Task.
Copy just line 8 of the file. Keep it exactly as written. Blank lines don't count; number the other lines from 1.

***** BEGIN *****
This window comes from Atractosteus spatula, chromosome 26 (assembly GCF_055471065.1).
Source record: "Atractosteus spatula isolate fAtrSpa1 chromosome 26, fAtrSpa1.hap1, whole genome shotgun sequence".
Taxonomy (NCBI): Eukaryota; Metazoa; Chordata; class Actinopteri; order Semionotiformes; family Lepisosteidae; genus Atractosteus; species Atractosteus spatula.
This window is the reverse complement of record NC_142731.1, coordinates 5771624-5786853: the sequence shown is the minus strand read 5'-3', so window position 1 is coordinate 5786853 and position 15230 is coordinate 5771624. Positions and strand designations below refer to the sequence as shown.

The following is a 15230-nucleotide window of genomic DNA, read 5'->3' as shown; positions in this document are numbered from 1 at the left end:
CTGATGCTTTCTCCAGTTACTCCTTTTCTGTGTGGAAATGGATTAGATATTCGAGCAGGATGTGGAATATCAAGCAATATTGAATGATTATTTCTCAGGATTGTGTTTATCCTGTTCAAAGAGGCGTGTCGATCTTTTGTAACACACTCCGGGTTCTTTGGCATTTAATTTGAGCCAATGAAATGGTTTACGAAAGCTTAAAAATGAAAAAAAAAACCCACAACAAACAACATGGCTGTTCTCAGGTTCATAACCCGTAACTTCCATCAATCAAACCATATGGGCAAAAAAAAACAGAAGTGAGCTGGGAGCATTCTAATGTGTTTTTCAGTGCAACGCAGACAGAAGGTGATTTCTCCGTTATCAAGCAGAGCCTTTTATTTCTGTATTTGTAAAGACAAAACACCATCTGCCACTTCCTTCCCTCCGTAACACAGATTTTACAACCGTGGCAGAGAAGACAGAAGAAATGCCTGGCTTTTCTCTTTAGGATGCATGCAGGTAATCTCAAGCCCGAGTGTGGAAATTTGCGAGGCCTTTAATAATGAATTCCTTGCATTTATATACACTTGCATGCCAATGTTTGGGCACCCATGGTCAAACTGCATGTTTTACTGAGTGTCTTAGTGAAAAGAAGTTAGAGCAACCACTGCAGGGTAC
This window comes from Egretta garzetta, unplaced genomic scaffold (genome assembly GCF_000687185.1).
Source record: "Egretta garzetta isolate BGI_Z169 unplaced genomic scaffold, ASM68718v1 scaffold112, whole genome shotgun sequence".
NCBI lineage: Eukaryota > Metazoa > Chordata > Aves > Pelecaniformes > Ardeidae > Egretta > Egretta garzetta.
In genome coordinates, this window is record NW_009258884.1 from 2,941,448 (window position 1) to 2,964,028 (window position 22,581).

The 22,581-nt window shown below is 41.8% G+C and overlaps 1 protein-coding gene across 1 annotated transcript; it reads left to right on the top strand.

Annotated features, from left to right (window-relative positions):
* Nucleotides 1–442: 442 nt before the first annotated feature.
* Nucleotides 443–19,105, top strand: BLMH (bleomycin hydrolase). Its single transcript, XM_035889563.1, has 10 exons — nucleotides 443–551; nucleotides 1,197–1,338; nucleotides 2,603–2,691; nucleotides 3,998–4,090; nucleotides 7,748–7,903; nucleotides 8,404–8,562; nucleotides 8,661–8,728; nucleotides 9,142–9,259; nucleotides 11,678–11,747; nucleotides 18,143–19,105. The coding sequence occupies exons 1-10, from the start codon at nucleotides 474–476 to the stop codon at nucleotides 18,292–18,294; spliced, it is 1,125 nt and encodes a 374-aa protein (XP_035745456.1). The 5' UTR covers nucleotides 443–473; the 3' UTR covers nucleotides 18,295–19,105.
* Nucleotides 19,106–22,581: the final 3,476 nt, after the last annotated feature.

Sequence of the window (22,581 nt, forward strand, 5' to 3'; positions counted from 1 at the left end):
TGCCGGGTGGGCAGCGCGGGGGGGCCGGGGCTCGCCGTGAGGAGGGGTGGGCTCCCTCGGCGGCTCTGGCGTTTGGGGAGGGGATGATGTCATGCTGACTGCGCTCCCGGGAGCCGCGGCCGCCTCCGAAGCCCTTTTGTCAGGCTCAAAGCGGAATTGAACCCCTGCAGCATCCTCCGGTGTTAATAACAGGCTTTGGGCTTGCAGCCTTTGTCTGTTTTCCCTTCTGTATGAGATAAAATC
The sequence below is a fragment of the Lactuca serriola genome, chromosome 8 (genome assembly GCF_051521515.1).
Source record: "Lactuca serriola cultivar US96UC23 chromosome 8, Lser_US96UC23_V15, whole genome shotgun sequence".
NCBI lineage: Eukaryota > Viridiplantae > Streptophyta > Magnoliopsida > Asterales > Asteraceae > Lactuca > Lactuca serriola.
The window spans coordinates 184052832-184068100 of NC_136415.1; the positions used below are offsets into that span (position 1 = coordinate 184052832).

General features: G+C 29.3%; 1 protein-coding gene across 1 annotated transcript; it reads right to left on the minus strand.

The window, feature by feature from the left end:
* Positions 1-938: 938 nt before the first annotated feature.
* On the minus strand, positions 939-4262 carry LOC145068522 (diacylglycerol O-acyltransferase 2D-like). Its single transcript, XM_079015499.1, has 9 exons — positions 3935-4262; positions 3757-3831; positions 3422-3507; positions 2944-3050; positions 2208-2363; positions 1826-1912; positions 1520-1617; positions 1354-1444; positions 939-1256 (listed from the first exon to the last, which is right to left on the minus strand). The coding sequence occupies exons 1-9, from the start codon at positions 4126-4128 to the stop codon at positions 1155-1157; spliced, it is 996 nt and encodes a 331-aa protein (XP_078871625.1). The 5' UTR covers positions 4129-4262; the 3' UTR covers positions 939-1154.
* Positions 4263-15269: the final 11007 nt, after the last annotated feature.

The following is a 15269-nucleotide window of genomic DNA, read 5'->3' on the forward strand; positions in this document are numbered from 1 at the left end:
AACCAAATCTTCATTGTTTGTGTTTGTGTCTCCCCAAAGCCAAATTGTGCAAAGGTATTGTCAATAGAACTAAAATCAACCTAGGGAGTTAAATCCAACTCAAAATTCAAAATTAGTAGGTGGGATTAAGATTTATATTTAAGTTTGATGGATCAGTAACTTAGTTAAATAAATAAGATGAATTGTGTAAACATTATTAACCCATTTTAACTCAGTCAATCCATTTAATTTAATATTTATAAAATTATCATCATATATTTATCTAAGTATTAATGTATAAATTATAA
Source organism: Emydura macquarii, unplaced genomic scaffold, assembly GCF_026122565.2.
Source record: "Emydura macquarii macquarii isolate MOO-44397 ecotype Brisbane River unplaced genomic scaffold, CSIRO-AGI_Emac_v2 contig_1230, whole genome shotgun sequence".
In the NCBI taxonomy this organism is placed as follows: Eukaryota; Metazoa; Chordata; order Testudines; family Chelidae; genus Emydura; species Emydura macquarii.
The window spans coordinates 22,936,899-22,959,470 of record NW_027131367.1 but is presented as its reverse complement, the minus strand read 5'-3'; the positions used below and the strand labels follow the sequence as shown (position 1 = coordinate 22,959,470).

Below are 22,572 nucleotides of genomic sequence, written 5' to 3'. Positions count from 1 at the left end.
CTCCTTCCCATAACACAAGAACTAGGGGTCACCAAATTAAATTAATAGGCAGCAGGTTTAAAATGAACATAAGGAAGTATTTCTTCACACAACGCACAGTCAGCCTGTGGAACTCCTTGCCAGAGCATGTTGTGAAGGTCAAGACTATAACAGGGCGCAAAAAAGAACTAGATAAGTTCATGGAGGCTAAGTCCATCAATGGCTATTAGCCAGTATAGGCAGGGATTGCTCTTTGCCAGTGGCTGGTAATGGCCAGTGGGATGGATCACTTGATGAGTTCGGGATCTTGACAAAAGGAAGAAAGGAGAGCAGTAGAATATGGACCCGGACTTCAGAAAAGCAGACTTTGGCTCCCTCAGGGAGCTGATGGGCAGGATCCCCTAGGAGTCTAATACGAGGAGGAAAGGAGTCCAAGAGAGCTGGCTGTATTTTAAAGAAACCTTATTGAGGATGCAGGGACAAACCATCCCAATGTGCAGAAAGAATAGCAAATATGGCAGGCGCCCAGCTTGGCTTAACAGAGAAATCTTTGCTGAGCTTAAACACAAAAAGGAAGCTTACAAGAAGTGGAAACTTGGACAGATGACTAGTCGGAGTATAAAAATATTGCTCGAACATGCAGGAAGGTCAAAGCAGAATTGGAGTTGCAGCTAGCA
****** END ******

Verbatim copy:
Source record: "Egretta garzetta isolate BGI_Z169 unplaced genomic scaffold, ASM68718v1 scaffold112, whole genome shotgun sequence".